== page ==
Trump Taps Pence to Lead Coronavirus Response, Says Infection Spread Seems to Have 'Gotten Smaller' in China

President Donald Trump announced that Vice President Mike Pence would be in charge of the United States coronavirus response at a news conference Wednesday.

Pence will be in charge of the White House Coronavirus Task Force and report directly to Trump.

The task force will be comprised of members of the Centers for Disease Control, Health and Human Services, the Department of Homeland Security, the Department of Transportation and the State Department. HHS Secretary Alex Azar has been tapped as the task force's chairman.

"I'm going to be putting Vice President Mike Pence in charge," Trump said, "and he's going to be working with the professionals, doctors and everybody else that is working. The team is brilliant."

mike pence
Vice President Mike Pence was tasked by President Donald Trump on Wednesday to lead the U.S. response to the spread of coronavirus. Michael Ciaglo/Getty

Trump said that the threat of a full pandemic in the U.S. is still low, the situation in coronavirus epicenter China seems to be getting better.

"If you can count on the reports coming out of China," Trump said, "that spread has gone down quite a bit. The infection seems to have gone down over the last two days. As opposed to getting larger, it's actually gotten smaller."

Recent data indicates 10 new cases of coronavirus reported in China, with a total of 2,716 deaths from the infection. In total, 78,074 cases have been reported in China.

Directing his remarks towards Trump, Pence said, "The people of this country can be confident that under your leadership, we will continue to bring the full resources of the federal in coordination with our state and local partners."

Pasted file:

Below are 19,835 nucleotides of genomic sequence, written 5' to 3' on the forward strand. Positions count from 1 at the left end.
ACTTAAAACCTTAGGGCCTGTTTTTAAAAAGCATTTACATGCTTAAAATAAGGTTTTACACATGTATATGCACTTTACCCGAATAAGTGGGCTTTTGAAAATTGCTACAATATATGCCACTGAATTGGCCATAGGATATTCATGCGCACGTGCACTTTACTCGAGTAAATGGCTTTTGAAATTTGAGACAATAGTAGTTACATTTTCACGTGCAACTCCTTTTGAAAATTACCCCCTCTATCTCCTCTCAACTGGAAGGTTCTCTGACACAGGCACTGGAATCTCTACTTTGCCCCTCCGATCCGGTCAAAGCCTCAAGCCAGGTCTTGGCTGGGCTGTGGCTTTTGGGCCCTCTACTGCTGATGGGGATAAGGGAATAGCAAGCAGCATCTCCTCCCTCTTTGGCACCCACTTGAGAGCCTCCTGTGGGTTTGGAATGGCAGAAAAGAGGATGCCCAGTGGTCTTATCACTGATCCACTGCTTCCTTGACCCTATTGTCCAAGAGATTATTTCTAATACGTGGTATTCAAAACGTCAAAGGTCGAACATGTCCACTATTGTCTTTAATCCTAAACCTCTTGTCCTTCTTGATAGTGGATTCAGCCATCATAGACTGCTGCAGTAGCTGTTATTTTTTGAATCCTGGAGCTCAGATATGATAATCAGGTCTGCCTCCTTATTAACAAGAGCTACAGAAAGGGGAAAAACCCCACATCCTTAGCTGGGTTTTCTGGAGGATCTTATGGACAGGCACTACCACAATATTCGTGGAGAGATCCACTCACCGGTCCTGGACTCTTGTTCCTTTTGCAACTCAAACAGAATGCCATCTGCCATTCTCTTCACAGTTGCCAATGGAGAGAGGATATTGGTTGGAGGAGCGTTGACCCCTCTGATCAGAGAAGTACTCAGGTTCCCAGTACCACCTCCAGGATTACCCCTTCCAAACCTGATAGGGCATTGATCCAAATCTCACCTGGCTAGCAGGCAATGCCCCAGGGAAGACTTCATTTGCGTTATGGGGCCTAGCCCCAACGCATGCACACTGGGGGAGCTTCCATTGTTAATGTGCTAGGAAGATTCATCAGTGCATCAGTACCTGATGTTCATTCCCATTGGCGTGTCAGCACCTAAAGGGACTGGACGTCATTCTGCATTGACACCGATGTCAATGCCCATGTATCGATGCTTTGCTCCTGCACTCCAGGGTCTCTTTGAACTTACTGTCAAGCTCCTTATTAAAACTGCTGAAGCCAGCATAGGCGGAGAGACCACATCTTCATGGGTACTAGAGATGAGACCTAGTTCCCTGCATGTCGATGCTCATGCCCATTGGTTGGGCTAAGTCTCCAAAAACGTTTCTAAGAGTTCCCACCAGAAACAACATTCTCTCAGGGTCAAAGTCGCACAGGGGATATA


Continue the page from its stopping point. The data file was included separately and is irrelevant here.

The White House declined to provide Newsweek a comment for this story.

Trump explained the thought process behind the budget for U.S. coronavirus preparedness, saying the White House was willing to spend "whatever's appropriate."

"We started out by looking at certain things," Trump said. "We've been working with the Hill very carefully, very strongly, and I think we have good bipartisan spirit for money. We were asking for $2.5 billion and we think that's a lot."

"But the Democrats and I guess Senator [Chuck] Schumer wants us to have much more than that and normally in life, I'd say 'We'll take it, we'll take it.' If they want to give more, we'll do more. We're going to spend whatever's appropriate. Hopefully, we're not going to have to spend so much we really think we've done a great job in keeping it down to a minimum."

Senate Minority Leader Schumer released a proposal Wednesday asking for $8.5 billion in coronavirus emergency funding.

"Congress must act swiftly to confront the threat of this global health crisis," Schumer said in a statement. "Americans need to know that their government is prepared to handle the situation before coronavirus spreads to our communities. Time is of the essence."